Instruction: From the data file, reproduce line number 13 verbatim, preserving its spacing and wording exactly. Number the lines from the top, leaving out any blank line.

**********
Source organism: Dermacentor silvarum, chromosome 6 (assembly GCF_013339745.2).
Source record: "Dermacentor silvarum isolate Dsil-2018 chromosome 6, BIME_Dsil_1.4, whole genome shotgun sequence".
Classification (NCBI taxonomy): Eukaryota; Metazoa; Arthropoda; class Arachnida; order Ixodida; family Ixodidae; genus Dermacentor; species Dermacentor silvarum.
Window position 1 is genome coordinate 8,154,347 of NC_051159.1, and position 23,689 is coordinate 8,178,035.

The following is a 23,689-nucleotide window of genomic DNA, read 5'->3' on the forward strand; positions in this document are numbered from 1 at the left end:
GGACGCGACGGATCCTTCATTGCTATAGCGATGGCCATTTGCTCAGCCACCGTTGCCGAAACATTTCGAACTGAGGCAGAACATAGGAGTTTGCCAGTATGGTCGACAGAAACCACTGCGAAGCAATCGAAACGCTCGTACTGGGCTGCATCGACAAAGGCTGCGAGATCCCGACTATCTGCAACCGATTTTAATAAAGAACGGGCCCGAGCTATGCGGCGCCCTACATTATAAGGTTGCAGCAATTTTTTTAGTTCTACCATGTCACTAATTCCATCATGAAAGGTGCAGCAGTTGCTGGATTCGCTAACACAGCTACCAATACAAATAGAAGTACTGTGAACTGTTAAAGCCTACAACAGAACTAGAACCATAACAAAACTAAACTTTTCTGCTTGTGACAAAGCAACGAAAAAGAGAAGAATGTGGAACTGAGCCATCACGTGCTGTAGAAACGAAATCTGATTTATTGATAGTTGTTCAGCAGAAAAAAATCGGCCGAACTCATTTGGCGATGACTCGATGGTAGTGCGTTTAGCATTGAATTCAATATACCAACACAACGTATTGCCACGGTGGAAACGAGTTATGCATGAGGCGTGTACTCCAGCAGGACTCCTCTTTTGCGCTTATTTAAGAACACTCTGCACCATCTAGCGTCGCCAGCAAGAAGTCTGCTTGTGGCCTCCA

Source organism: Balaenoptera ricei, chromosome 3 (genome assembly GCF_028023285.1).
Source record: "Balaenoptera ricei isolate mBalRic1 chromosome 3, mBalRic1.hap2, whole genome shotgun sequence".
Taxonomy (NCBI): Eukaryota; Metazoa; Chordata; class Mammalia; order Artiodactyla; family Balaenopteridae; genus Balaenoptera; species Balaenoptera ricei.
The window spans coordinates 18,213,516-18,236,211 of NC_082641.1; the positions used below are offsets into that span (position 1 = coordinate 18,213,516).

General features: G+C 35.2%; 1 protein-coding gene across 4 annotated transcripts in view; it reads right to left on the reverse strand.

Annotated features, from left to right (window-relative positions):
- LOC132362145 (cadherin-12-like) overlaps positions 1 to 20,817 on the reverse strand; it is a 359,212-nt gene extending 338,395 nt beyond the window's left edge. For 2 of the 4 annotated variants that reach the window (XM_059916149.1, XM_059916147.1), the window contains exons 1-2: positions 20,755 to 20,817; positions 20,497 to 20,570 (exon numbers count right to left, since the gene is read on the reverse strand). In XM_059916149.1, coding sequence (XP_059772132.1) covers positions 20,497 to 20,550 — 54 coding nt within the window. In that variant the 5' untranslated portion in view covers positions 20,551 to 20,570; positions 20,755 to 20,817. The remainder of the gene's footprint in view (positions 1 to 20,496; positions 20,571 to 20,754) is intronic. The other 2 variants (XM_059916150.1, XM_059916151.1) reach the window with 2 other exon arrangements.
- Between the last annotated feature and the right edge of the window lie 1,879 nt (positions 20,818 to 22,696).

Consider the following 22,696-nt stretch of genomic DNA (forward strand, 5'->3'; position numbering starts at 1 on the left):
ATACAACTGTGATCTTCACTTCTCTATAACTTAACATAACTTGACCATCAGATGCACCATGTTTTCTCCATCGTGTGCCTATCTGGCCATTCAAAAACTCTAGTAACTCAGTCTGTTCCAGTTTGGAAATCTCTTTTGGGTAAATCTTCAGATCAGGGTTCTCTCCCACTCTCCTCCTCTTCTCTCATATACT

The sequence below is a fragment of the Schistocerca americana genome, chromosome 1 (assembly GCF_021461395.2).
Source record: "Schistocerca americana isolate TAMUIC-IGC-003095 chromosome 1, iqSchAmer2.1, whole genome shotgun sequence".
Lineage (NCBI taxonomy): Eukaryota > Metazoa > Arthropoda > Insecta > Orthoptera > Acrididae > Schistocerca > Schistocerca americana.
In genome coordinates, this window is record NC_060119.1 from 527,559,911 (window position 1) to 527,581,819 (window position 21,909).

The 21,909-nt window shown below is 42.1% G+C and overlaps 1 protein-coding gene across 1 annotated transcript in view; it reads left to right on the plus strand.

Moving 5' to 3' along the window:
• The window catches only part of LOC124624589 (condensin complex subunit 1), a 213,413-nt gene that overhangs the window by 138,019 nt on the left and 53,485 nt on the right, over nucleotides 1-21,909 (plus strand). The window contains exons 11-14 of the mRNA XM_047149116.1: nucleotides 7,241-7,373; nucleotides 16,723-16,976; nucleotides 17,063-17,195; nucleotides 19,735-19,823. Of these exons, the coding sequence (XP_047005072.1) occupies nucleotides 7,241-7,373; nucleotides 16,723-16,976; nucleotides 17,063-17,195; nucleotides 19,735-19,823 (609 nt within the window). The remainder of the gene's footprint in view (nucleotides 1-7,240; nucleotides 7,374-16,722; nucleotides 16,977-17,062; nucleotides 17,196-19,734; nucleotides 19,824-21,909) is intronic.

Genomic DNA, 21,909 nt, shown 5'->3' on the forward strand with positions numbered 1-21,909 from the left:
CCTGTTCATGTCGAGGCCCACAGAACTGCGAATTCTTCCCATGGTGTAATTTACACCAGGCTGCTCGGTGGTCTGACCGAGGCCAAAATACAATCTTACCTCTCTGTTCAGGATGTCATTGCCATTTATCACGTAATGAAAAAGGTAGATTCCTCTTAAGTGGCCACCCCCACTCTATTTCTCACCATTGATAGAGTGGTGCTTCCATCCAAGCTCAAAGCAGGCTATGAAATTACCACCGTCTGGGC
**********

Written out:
- LOC132362145 (cadherin-12-like) overlaps positions 1 to 20,817 on the reverse strand; it is a 359,212-nt gene extending 338,395 nt beyond the window's left edge. For 2 of the 4 annotated variants that reach the window (XM_059916149.1, XM_059916147.1), the window contains exons 1-2: positions 20,755 to 20,817; positions 20,497 to 20,570 (exon numbers count right to left, since the gene is read on the reverse strand). In XM_059916149.1, coding sequence (XP_059772132.1) covers positions 20,497 to 20,550 — 54 coding nt within the window. In that variant the 5' untranslated portion in view covers positions 20,551 to 20,570; positions 20,755 to 20,817. The remainder of the gene's footprint in view (positions 1 to 20,496; positions 20,571 to 20,754) is intronic. The other 2 variants (XM_059916150.1, XM_059916151.1) reach the window with 2 other exon arrangements.